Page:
Research in African Literatures 33.1 (2002) 205-206
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Pidginisation et Créolité en littérature africaine et antillaise
Pidginisation et Créolité en littérature africaine et antillaise. Spec. issue of Palabres: revue d'études africaines 2.3 (1999): 1-145. http://palabres.webjump.com
The title of this issue of Palabres bears careful attention. Though paired in it, "pidginization" and "Créolité" are very different creatures that normally should not cohabit.
Pidginization refers to the process of "mutual accommodation" through which certain kinds of contact language arise when there is no alternative medium of communication (for more information readers might look at Sarah G. Thompson, Contacted Languages, Amsterdam: John Benjamins, 1997). Créolité, on the other hand, is an ideological construct, one with a relatively short shelf-life. As Rafael Lucas's piece in this issue suggests, its appeal has already, after a mere ten years, begun to fade. Créolité, moreover, should not be confused with creolization, either the linguistic process that sometimes follows pidginization or the various forms of cultural hybridity frequently celebrated in Caribbean but also now in postmodern and postcolonial literature world wide. Finally, Créolité has little to do with writing in actual Creole languages, its birth as the banner of the manifesto Eloge de la Créolité (1989) being almost contemporary with the shift of one of its three authors, Raphaël Confiant, from Martinican Kréyol to French. Confiant had been far and away the most prolific writer in Kréyol; as Rafael Lucas complains, he has become even more prolific in French.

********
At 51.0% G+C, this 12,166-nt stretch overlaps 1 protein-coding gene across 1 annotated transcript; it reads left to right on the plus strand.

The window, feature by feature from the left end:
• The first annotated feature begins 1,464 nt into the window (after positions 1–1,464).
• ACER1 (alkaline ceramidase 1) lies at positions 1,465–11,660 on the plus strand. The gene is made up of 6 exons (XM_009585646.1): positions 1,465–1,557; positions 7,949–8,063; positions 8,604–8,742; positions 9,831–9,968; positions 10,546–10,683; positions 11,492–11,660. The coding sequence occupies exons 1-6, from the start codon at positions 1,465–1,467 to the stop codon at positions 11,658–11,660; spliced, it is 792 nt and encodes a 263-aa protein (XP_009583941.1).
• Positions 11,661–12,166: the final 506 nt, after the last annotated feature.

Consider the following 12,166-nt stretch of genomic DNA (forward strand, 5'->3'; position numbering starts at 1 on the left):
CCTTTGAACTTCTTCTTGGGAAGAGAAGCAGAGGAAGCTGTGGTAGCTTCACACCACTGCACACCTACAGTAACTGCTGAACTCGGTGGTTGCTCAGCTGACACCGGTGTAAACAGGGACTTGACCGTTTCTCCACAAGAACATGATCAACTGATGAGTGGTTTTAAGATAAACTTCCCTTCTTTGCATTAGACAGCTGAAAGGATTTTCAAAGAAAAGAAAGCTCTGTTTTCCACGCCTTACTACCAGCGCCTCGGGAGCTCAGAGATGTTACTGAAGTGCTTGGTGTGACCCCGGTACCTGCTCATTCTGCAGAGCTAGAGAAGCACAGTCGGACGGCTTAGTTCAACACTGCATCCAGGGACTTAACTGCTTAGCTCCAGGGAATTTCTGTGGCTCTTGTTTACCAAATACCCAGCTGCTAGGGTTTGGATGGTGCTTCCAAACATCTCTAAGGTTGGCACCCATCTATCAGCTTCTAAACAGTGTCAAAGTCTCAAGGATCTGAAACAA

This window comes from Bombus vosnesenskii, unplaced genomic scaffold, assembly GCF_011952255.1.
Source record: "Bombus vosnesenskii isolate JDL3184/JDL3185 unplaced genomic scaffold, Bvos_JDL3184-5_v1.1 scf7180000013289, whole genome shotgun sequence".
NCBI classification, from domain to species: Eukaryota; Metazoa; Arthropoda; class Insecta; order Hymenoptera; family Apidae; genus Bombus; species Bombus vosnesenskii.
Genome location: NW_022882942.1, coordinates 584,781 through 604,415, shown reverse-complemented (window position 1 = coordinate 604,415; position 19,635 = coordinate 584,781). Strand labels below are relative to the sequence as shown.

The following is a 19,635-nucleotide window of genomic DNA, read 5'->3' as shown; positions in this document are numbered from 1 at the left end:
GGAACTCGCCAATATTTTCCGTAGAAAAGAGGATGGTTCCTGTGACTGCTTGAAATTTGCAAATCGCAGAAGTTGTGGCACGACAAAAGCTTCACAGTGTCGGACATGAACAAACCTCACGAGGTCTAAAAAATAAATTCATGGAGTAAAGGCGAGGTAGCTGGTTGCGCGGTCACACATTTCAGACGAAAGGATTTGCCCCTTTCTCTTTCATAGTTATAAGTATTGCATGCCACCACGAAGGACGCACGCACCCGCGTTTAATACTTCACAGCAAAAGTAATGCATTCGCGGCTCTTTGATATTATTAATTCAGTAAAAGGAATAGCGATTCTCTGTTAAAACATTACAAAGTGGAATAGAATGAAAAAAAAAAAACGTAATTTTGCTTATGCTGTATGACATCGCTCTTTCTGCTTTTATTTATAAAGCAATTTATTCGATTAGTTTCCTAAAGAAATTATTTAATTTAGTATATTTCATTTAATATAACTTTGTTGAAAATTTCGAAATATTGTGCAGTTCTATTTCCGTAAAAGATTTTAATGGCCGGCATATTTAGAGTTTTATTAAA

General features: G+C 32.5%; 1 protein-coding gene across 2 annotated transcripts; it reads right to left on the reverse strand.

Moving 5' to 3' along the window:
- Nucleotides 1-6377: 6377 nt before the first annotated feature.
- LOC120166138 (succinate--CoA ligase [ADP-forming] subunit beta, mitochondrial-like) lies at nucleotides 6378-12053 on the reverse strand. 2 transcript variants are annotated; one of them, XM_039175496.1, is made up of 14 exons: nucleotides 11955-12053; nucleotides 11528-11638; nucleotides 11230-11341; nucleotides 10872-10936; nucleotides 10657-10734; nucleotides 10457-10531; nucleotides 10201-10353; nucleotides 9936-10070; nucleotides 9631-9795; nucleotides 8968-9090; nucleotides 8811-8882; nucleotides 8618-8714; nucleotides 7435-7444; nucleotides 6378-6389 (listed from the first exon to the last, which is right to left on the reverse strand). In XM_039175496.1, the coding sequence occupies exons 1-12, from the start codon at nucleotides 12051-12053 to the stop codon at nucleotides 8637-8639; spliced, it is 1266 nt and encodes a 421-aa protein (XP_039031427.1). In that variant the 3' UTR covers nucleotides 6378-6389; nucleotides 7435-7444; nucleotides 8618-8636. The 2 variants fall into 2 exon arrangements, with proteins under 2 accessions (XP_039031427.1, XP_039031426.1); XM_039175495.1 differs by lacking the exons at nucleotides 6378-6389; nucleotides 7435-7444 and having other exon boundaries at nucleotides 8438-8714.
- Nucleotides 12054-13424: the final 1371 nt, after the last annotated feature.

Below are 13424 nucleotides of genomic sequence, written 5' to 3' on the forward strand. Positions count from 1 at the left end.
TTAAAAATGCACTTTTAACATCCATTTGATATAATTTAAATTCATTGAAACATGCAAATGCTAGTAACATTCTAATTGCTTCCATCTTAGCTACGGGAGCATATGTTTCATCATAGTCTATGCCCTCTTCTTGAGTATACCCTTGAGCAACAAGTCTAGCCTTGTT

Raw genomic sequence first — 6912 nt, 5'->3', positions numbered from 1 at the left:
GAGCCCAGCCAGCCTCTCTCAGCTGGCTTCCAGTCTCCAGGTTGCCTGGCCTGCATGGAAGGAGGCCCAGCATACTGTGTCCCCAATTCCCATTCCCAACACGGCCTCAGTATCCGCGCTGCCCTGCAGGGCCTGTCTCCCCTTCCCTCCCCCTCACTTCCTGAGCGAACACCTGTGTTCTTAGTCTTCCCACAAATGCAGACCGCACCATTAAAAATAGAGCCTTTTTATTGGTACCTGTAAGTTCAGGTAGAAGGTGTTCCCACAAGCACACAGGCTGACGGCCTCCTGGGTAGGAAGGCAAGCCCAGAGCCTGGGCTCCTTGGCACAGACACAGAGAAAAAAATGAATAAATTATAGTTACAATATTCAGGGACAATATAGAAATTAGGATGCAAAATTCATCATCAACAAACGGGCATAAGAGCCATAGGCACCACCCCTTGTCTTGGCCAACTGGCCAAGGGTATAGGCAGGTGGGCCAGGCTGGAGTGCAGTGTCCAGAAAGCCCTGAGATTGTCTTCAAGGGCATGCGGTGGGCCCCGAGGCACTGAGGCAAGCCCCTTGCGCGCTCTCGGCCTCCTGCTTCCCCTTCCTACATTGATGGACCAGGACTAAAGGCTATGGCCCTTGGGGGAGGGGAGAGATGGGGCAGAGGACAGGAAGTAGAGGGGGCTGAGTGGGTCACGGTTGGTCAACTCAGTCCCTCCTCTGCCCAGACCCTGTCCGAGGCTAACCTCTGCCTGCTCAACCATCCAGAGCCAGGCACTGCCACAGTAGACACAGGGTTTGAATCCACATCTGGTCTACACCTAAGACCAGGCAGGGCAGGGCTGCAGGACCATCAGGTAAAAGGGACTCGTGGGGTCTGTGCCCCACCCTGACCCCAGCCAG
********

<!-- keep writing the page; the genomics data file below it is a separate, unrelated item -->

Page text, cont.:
Lucas's critique of Eloge is far from the only brickbat thrown in the general direction of Confiant and its other two authors, Patrick Chamoiseau and Jean Bernabé. Life is tough for the French intelligentsia, including--or perhaps especially--those from its periphery, who must fight hard with no holds barred for even a bare modicum of success. Lucas shows how the authors of this manifesto, purportedly a major statement in the sequence of Légitime Défense, Cahier d'un retour au pays natal, and Edouard Glissant's Discours antillais, astutely but in many ways unfortunately played the literary cards dealt to them. He does not dismiss their achievement entirely, singling out Jean Bernabé for his intellectual rigor--an assessment with which I agree: Bernabé's three-volume study of Martinican and Guadeloupean Kréyol is an academic masterwork chock-full of ideas yet to be mined (Fondal-Natal, Paris: L'Harmattan, 1983). Lucas is nonetheless concerned with the negative aspects of Eloge, and in particular how its "conceptual confusions" have complicated the cultural dialogue between Africa and the Antilles (27).
Africa is home to almost a thousand languages, but very few Creoles. Swahili is sometimes said to be a Creole, but is not, its grammar being basically Bantu. This leaves Kituba and Lingala and perhaps Sango as the prominent examples of "pidgin-creoles" based on African languages. Both Sierra Leonean Krio and Capeverdean Crioulo, respectively of English and Portuguese lexical base, have social and even literary status. Also, there is evidence the English-based pidgins of West Africa are acquiring native speakers and hence becoming creolized, and this issue of Palabres contains a short but informative piece by Bot Dieudonné Martin-Luther on [End Page 205] Cameroonian camfranglais, sometimes called Kamtok, which is increasingly rule-governed, as linguists say, and hence more and more a language in its own right. But unless "creolization" is equated with just any old shake-and-bake hybridity, the quintessentially Caribbean and one might even say narrowly Martinican fascination with it is of marginal application to Africa.
Pidginization is a different matter. Not only will varieties of English, French, Portuguese, and hello, Arabic continue to develop across Africa, but in the streets, in homes, in the media and in writing, pidgins like Kamtok or Nigerian Pidgin English (NPE in linguist shorthand) will prosper. They have resulted naturally from the complex contact situations of urban Africa, and the realities they convey cannot be dismissed by ukase. Nor...